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Blood Rev. 2008 Sep;22(5):247-59. doi: 10.1016/j.blre.2008.03.006. Epub 2008 May 9.

How I treat acute and chronic leukemia in pregnancy.

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Department of Internal Medicine A, Meir Hospital, Sapir Medical Center, Kfar-Sava, Israel.


The prevalence of pregnancy associated leukemia is approximately 1 case out of 10,000 pregnancies. This rare occurrence precludes the conducting of large, prospective studies to examine diagnostic, management and outcome issues. The treatment of a pregnant woman with leukemia may be associated with severe adverse fetal outcome including death and malformations, and therefore poses a difficult challenge for both the patient and the attending physician. Chemotherapy during the 1st trimester is associated with an increased risk for congenital malformations. However, this risk diminishes as pregnancy advances. When acute leukemia is diagnosed during the 1st trimester, patients should be treated promptly similar to non-pregnant patients. However, the aggressive induction therapy should follow pregnancy termination. When the diagnosis is made later in pregnancy standard chemotherapy regimen should be considered and usually pregnancy termination is not mandatory. However, both the mother and the fetus should be under close observation and delivery should be postponed to a non-cytopenic period. Pregnancy associated chronic myelogenous leukemia (CML) can be treated with interferon throughout pregnancy with no apparent increase in adverse fetal outcome. In the very rare case of chronic lymphocytic leukemia (CLL) during pregnancy treatment can usually be delayed until after delivery.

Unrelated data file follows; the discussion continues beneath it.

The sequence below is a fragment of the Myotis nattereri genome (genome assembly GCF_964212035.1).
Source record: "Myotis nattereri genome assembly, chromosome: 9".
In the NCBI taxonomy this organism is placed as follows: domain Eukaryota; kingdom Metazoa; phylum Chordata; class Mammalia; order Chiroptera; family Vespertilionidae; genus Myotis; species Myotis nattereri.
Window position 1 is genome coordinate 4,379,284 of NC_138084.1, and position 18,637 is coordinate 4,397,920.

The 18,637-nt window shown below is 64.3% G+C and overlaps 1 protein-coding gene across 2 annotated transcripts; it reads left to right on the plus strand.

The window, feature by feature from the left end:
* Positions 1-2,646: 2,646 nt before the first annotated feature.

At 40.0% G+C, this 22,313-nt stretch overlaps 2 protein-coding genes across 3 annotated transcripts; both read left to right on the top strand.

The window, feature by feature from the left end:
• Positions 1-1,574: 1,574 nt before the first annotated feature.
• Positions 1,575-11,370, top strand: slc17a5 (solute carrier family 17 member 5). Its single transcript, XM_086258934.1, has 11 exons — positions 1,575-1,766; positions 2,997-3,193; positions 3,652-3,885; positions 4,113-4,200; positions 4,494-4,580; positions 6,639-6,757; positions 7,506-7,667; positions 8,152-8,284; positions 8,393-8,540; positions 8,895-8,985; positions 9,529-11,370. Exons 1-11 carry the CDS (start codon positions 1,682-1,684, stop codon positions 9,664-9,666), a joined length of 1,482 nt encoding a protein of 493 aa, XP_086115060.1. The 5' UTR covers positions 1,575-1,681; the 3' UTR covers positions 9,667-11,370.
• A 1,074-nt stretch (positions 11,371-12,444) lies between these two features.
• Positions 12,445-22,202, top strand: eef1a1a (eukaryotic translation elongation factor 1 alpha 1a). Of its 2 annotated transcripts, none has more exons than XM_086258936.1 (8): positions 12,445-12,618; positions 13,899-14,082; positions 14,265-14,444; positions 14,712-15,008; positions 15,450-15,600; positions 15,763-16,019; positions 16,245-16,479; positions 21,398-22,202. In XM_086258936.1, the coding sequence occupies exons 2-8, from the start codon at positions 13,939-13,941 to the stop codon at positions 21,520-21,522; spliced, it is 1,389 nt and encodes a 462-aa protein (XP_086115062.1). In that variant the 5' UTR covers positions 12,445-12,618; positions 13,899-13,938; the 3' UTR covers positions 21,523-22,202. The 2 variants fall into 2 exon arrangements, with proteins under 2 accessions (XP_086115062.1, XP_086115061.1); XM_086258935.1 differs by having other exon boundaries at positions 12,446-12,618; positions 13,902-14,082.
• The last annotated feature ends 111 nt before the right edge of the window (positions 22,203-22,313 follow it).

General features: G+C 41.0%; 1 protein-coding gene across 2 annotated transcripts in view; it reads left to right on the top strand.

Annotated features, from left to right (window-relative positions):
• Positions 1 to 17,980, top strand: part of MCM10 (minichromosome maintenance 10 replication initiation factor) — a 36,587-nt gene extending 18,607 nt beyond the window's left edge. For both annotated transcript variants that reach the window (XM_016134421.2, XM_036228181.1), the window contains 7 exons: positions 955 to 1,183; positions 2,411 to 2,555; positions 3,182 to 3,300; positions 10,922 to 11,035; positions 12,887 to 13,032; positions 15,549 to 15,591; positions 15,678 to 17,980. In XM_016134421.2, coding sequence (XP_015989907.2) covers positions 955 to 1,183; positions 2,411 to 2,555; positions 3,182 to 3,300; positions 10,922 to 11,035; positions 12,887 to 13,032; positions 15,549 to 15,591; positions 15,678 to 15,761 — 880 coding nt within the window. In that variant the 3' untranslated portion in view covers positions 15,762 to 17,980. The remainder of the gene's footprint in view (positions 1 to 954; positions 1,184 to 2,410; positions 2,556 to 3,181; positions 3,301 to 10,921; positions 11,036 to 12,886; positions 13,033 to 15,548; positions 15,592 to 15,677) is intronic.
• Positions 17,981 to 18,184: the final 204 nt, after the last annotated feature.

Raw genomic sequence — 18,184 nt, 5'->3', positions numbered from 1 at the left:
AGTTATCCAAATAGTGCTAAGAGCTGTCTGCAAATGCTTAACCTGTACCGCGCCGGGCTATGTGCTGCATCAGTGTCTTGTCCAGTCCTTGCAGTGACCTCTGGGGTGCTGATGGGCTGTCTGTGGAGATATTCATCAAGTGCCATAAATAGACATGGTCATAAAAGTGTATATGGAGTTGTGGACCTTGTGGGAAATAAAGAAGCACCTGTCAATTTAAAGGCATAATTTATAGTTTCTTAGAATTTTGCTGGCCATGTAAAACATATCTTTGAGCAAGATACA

[Indexed for MEDLINE]

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